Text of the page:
The City filed a motion to dismiss our lawsuit and filed exceptions stating that we did not follow the proper legal procedures. Judge Mentz in the 24th JDC Division F granted their motion to dismiss based upon procedural reasons. At no time did the City argue, or Judge Mentz find, that the merits of our lawsuit were invalid or incorrect.
In essence, the City won on a technicality.
Throughout this process, neither CFBK or myself have stated their opposition to Mayor Yenni's plan - our sole contention was that the people of Kenner should have the right to approve or not approve a debt plan that will be paid out over the next 20 years.
While we may discuss and debate individual projects, everyone (including myself) wants a better Kenner and no one wants to stand in the way of improving our city. However, on an issue that is this important and will impact the people of Kenner for decades; an issue that will significantly increase Kenner's debt at a time when many cities are reducing debt or facing bankruptcy; we feel strongly that the people of Kenner, through a public vote, should approve or not approve the choices of a handful of elected officials.
The fact that Mayor Yenni doesn't welcome a public vote and validation of his leadership and his plan and would rather demonize citizens like me and CFBK for attempting to protect the rights of Kenner citizens, should be troubling to Kenner residents.
The following is a statement regarding the lawsuit that was sent to members of the media:
CFBK Issues Statement Regarding Judge’s Verdict Dismissing
Lawsuit Against the City Of Kenner
Today, in the 24th Judicial District Court, Division F, Judge Michael Mentz, ruled in favor of the City of Kenner and granted their exceptions to a lawsuit filed by Citizens For a Better Kenner, Inc. (CFBK) and Walter Bennetti, President of CFBK. In doing so, Judge Mentz dismissed the lawsuit on procedural grounds.
The lawsuit sought to invalidate a Kenner City Council Ordinance which approved Mayor Mike Yenni’s plan to sell $47 Million in Sales Tax Revenue Bonds to finance beautification and other projects. CFBK contended that, per the City of Kenner Charter and State Bond Commission rules, any issuance of bonds of this type can only be done after a voter referendum and approval by more than 50% of the voters.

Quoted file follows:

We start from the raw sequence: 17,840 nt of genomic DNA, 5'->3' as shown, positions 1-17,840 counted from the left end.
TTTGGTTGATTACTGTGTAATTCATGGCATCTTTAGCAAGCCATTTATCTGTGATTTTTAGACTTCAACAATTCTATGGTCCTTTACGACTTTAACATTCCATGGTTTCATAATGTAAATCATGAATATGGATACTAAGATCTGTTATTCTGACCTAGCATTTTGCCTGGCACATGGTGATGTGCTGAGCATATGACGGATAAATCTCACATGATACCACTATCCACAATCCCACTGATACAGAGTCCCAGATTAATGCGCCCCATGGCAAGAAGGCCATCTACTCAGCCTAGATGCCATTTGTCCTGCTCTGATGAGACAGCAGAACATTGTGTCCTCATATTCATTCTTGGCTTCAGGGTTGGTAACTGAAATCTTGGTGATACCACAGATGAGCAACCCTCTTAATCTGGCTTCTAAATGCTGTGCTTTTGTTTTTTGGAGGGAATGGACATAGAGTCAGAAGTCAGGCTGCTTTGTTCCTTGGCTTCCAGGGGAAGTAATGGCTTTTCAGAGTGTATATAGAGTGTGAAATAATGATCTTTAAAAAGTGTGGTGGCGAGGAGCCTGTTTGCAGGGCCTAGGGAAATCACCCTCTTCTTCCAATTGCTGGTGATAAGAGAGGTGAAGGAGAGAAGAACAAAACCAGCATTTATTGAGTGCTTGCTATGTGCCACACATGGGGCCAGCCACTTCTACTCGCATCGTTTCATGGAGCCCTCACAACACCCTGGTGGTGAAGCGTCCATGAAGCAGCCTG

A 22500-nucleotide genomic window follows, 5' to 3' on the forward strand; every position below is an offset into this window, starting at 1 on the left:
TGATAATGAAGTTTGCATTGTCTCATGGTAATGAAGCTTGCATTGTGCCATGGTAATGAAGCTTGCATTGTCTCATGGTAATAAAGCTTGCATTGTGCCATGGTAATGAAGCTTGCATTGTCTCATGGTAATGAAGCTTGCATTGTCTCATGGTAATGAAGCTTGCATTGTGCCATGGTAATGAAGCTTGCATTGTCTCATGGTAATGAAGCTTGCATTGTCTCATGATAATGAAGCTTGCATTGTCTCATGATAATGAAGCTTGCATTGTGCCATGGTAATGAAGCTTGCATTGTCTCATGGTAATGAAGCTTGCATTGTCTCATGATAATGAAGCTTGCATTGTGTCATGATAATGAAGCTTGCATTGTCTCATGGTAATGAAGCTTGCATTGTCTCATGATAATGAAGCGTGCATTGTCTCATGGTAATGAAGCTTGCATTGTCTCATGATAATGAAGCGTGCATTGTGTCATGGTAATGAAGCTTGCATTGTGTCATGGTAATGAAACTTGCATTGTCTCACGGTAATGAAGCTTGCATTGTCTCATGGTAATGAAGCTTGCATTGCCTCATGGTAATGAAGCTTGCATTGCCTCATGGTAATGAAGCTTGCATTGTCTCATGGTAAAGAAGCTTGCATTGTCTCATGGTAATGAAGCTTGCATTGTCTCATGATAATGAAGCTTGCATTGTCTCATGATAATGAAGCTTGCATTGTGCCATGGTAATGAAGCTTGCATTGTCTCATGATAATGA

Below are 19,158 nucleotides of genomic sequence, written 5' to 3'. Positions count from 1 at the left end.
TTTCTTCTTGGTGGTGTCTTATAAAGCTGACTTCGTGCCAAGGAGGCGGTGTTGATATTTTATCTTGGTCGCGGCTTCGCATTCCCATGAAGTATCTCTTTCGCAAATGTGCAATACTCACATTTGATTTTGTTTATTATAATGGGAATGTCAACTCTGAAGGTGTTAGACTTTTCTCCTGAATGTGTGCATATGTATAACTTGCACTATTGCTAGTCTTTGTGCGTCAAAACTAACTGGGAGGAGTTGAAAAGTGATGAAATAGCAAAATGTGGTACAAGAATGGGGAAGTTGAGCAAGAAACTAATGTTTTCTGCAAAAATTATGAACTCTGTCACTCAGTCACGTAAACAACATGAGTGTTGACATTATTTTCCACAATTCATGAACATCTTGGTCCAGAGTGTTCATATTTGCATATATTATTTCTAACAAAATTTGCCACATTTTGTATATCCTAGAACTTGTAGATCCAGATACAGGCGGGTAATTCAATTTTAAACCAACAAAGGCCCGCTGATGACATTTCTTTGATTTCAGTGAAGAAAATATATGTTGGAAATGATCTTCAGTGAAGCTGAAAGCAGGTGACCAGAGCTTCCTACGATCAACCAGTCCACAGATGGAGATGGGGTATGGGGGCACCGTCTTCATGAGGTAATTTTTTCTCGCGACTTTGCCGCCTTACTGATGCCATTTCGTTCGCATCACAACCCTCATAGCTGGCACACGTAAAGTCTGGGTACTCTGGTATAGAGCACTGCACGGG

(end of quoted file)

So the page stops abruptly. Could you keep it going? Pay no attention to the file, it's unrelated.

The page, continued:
The exceptions filed by the City involved procedural issues. Judge Mentz did not make any ruling on the validity or merits of the lawsuit or address whether the Kenner City Charter and Louisiana State Bond Commission Rules and Procedures were followed by the City.
“We are naturally disappointed that Judge Mentz agreed with the City and dismissed our lawsuit based upon a technicality and not on its merits,” Bennetti said. “We believe that the people of the City of Kenner are entitled to approve Mayor Yenni’s plan. In fact, Mayor Yenni and the City Council should want the people of Kenner to approve and support his plan and validate that support by a public vote. It is discouraging that Mayor Yenni would rather rejoice in a legal technicality than debate whether the bond sale is legal or not, why the best interests and rights of the people of Kenner aren’t protected and whether he followed the City Charter and state law.”
“The verdict by Judge Mentz is appealable. CFBK will explore all options to ensure that the rights of the people of Kenner are protected despite the actions of Mayor Yenni and the Council.”
Regarding Mayor Yenni’s claims that the delay in selling the bonds due to this lawsuit cost the city money, Bennetti said, “There is no conclusive proof that the lawsuit caused the City to ‘lose’ money. Interest rates can, and do, go up and down. It is entirely conceivable that when the city markets the bonds, if they are allowed to market the bonds, interest rates will be beneficial and the city could save money. In addition, originally the city was required to place $3 Million of the bond proceeds into a debt service reserve fund. This requirement is no longer in effect giving Mayor Yenni even more of the proceeds than he had expected.”